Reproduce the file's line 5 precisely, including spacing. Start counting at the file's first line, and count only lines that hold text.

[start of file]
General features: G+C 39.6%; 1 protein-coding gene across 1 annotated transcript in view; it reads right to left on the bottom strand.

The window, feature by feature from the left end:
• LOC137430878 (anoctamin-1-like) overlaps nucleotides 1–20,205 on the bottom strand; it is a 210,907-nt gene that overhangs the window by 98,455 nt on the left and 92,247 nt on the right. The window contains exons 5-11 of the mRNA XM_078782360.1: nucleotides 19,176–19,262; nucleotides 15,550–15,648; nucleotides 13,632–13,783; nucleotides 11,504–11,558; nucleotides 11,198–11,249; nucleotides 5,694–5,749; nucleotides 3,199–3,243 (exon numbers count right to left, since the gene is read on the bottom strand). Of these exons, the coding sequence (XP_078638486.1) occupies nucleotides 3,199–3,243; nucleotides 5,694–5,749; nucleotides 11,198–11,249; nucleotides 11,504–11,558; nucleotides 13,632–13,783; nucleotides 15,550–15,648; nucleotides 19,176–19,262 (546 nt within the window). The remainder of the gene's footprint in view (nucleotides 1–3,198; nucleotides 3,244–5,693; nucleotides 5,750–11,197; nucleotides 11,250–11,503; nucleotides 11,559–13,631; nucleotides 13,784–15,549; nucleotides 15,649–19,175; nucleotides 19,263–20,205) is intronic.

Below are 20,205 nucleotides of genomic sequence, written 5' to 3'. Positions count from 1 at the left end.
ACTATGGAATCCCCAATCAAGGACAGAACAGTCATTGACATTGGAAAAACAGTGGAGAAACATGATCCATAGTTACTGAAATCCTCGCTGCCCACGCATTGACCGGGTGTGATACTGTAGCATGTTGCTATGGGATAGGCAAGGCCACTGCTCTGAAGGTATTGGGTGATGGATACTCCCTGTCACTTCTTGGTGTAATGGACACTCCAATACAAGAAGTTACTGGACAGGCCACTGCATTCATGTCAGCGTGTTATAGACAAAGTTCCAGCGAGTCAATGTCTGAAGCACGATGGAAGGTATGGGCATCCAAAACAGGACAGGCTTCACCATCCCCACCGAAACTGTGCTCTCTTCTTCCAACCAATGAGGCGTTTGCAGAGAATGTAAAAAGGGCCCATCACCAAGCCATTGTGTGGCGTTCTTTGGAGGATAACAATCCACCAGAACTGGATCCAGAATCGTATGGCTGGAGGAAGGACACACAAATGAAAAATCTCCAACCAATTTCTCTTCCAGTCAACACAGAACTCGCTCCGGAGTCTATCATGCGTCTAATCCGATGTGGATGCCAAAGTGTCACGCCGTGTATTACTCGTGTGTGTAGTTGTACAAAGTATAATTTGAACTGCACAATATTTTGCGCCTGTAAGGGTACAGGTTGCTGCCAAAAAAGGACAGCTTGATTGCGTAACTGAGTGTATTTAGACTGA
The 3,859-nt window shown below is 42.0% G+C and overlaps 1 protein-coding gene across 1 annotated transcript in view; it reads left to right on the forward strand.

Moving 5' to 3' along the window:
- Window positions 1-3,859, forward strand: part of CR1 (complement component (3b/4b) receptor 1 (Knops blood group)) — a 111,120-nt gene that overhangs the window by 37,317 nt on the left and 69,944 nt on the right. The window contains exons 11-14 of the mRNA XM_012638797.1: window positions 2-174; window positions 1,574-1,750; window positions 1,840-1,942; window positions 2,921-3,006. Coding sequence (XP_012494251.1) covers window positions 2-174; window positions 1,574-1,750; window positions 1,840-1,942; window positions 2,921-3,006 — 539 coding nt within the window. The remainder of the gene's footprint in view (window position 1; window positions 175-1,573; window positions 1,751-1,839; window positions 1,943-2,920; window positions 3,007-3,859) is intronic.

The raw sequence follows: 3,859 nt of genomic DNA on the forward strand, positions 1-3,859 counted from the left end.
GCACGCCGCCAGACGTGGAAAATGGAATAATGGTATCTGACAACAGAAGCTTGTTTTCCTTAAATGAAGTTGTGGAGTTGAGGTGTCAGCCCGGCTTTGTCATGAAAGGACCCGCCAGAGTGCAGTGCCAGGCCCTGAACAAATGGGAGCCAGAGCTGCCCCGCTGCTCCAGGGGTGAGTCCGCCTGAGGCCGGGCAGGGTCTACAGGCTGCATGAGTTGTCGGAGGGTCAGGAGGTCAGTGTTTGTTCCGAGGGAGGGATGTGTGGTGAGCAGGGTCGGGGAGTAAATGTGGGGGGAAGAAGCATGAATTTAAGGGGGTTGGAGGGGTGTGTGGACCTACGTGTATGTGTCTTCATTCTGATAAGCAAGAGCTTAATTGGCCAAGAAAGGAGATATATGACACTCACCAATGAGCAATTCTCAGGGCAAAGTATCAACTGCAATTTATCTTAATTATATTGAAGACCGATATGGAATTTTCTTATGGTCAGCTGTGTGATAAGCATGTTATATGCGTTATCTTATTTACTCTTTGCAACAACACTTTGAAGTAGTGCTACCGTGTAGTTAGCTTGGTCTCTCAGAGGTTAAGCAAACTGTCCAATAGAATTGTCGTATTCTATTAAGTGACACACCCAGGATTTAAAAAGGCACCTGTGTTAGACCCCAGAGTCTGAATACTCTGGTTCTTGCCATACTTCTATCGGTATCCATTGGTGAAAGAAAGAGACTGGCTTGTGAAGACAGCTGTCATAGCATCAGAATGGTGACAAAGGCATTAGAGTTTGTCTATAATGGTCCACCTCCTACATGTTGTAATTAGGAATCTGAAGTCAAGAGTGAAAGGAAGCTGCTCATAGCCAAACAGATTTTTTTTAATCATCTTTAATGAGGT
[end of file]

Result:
ACTATGGAATCCCCAATCAAGGACAGAACAGTCATTGACATTGGAAAAACAGTGGAGAAACATGATCCATAGTTACTGAAATCCTCGCTGCCCACGCATTGACCGGGTGTGATACTGTAGCATGTTGCTATGGGATAGGCAAGGCCACTGCTCTGAAGGTATTGGGTGATGGATACTCCCTGTCACTTCTTGGTGTAATGGACACTCCAATACAAGAAGTTACTGGACAGGCCACTGCATTCATGTCAGCGTGTTATAGACAAAGTTCCAGCGAGTCAATGTCTGAAGCACGATGGAAGGTATGGGCATCCAAAACAGGACAGGCTTCACCATCCCCACCGAAACTGTGCTCTCTTCTTCCAACCAATGAGGCGTTTGCAGAGAATGTAAAAAGGGCCCATCACCAAGCCATTGTGTGGCGTTCTTTGGAGGATAACAATCCACCAGAACTGGATCCAGAATCGTATGGCTGGAGGAAGGACACACAAATGAAAAATCTCCAACCAATTTCTCTTCCAGTCAACACAGAACTCGCTCCGGAGTCTATCATGCGTCTAATCCGATGTGGATGCCAAAGTGTCACGCCGTGTATTACTCGTGTGTGTAGTTGTACAAAGTATAATTTGAACTGCACAATATTTTGCGCCTGTAAGGGTACAGGTTGCTGCCAAAAAAGGACAGCTTGATTGCGTAACTGAGTGTATTTAGACTGA